B&N Only Selling Refurbished Nooks Now, What Does it Mean?

Nook GlowLight Plus

For at least a week now Barnes and Noble has stopped selling new Nook ereaders from their website.

They still sell Samsung tablets under the Nook name, of course, but when you click on the page for the Nook Glowlight Plus it just directs to refurbished Nooks instead of new ones.

You can select a new Nook from the drop-down list but the page just says that it is temporarily out of stock online.

At this point there’s only the option to buy a refurbished Nook Glowlight Plus, not a new one.

That seems a bit suspicious considering the Nook isn’t very popular anymore so the odds of it selling out are really low.

There’s also the fact that new ones can be purchased right now on Amazon. So B&N doesn’t have any in stock but a 3rd party seller on Amazon has plenty to sell, and for $10 less than B&N’s price no less?

Something is up.

The Glowlight Plus is now two years old, and B&N usually replaces Nook ereaders after two years.

Is it possible that Barnes and Noble could release a new Nook soon?

At this point it seems just as likely for them to discontinue Nook ereaders altogether so it’s hard to tell.

Awhile back Techcrunch posted an article proclaiming the Nook was dead and was going to be phased out. But then the article was deleted with no indication why, so that just adds to the mystery.

It appears the Nook is at a crossroads. No one really knows what B&N is going to do, and it seems like they don’t know either. Perhaps the Nook Glowlight Plus is just temporarily out of stock like the website says. Or maybe a new version is about to get released soon. Or maybe B&N is just going to focus on selling ebooks on tablets and apps moving forward after they sell off the last remaining Nook ereaders. Either way it will be interesting to see how things play out.

9 Responses to “B&N Only Selling Refurbished Nooks Now, What Does it Mean?”

  1. My take: The Nook is a dead device walking.

    When this happened with the Oasis, my theory was that Amazon was pulling the Oasis line as well so don’t listen to me BUT Amazon hadn’t lost 80% of its stock price in the last 2 years, nor had it degraded its on-line bookstore.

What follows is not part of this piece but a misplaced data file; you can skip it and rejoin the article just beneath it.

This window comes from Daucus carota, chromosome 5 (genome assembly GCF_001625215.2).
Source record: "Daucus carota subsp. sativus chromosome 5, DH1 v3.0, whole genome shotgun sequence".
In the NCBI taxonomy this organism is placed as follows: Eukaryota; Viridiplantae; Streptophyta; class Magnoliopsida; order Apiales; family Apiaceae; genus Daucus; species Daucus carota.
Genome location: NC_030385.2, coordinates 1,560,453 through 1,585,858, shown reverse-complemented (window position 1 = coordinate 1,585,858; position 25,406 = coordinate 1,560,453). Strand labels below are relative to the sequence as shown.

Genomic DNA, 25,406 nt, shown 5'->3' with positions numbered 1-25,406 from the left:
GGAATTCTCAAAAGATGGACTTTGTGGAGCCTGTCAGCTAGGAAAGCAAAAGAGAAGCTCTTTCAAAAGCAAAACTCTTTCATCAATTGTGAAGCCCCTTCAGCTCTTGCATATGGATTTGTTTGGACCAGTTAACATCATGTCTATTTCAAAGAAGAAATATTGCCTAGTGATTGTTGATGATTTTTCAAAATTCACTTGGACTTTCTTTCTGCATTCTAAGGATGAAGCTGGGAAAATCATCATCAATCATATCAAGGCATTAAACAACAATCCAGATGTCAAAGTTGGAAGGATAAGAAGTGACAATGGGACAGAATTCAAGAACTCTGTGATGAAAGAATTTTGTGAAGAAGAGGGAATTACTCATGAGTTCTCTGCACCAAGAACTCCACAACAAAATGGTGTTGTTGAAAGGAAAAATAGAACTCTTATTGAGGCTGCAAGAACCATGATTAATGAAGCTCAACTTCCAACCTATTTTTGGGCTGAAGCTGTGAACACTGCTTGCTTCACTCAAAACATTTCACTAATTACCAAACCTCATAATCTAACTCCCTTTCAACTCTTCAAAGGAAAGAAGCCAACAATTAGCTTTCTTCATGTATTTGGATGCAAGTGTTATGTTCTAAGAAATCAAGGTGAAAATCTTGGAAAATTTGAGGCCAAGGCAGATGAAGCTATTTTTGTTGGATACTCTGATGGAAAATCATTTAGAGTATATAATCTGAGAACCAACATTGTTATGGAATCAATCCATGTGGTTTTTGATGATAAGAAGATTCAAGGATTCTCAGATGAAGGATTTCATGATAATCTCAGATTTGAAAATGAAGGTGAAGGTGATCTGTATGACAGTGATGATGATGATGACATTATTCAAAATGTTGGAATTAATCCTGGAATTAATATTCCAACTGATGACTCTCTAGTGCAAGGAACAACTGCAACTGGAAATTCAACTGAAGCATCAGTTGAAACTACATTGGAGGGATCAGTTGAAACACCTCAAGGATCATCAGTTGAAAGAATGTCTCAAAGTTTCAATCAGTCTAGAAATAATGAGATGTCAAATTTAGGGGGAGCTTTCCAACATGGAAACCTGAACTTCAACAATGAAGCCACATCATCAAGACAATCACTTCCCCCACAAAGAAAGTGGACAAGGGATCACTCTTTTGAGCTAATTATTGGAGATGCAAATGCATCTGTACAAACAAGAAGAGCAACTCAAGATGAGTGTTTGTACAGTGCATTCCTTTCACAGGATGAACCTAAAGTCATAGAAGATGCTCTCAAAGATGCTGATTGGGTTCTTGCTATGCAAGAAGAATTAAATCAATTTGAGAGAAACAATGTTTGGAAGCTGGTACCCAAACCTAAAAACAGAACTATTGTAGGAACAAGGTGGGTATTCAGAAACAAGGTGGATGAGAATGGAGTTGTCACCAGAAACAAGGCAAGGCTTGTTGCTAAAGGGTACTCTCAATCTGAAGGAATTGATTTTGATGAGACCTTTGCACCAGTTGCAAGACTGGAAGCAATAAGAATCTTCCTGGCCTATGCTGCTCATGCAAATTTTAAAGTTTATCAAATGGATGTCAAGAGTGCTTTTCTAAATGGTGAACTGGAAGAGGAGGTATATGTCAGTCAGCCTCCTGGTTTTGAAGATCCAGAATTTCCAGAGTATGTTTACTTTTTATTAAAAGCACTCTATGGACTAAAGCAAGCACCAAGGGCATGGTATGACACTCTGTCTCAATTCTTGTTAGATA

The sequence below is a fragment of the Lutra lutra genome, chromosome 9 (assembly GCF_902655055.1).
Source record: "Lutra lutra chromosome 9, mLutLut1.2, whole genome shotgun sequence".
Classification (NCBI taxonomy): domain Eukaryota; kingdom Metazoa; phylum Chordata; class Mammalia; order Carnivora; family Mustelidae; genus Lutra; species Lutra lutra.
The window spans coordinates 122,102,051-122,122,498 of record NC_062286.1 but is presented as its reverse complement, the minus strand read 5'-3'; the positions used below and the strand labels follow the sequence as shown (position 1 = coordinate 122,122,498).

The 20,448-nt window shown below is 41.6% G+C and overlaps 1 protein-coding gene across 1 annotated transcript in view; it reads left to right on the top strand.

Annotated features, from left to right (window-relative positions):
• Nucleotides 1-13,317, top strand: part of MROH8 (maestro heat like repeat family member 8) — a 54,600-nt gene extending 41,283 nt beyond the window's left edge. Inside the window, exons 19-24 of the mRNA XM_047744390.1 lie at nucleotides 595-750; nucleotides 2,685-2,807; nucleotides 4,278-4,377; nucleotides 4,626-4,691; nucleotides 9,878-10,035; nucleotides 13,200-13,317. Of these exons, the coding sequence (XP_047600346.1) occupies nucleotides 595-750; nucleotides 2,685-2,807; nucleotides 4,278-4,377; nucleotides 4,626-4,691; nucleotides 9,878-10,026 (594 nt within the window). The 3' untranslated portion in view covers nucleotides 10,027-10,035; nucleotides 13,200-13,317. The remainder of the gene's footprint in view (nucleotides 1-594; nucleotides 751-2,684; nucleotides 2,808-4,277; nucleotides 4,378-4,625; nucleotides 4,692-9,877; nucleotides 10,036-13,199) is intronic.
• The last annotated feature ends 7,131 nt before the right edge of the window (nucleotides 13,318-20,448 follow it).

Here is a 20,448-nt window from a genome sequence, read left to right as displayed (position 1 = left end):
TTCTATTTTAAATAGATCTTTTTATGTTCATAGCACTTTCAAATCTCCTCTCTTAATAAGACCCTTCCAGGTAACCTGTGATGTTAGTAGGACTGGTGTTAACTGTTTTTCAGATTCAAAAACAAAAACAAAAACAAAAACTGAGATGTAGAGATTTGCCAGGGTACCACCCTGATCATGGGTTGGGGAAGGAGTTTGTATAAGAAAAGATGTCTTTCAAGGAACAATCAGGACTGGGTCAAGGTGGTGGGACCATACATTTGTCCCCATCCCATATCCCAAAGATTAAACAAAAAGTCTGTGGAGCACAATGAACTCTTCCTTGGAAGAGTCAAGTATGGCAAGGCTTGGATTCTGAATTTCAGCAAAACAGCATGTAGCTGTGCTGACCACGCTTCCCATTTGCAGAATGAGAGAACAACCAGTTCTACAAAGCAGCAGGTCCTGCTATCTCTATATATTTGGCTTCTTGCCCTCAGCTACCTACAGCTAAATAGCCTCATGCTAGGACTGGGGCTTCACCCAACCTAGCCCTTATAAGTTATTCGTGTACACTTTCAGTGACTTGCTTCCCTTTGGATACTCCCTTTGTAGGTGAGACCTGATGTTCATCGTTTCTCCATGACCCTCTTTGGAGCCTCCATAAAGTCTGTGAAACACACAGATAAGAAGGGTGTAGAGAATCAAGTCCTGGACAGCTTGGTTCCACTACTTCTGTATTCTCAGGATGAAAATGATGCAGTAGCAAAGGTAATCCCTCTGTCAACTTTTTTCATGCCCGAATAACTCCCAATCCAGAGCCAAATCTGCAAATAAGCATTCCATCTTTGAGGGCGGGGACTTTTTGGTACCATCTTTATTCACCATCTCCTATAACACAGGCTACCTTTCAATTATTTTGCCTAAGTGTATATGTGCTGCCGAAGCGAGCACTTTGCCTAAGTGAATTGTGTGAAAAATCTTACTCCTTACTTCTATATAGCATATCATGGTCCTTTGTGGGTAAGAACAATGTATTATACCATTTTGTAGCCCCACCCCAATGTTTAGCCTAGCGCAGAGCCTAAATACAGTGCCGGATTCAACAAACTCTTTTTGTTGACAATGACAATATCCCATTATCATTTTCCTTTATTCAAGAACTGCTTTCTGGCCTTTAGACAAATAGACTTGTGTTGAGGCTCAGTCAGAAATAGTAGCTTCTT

B&N has a hemorrhaging business structure that can’t find a buyer. Exiting the e-reader business is perhaps one way that they’re choosing to preserve capital and hold on, for just a bit longer.

  2. They just need to join Kobo on e-book market and close this case, though loved their Nook Simple Touch… Basically I will not be surprised if the e-book business of B&N will be digested by Kobo.

  3. The Nook Simple Touch was the first e-reader I purchased. I was very pleased with it. The nearby B&N store was quite helpful with any questions I had.

    I purchased Glowlight Plus several years ago. I returned it after a week because of the lack of even a semi-thick font. I wasn’t asking for a boldface font- just the same Helvetica font the Simple Touch had. That seemed to me to be the decision of some engineering savant who wanted as thin as possible, without considering what customers wanted. I doubt B&N did much customer testing on the Glowlight Plus.

    I am sad that B&N no longer merits my custom- but not sad enough to purchase anything more from them.

  4. I read a report that they are releasing the Glowlight 3, which is basically a rebranded Kobo

  5. My Glowlight Plus crapped out on me and I went to B&N today to buy a tablet. The digital sales associate whispered to me that the new version of Glowlight was arriving tomorrow and I should wait and look at it before buying a Samsung tablet.

  6. I’m looking for a Kobo Aura 3rd edition. The NST was a classic.

  7. Nook Glowlight 3:

    At a glance, looks nice. But I like larger screens, and I don’t buy nookbooks anymore.

    • Interesting… I knew something was up. It looks more like the older Nook Touch and they brought the page buttons back and they added adjustable frontlight color, but they ditched waterproofing.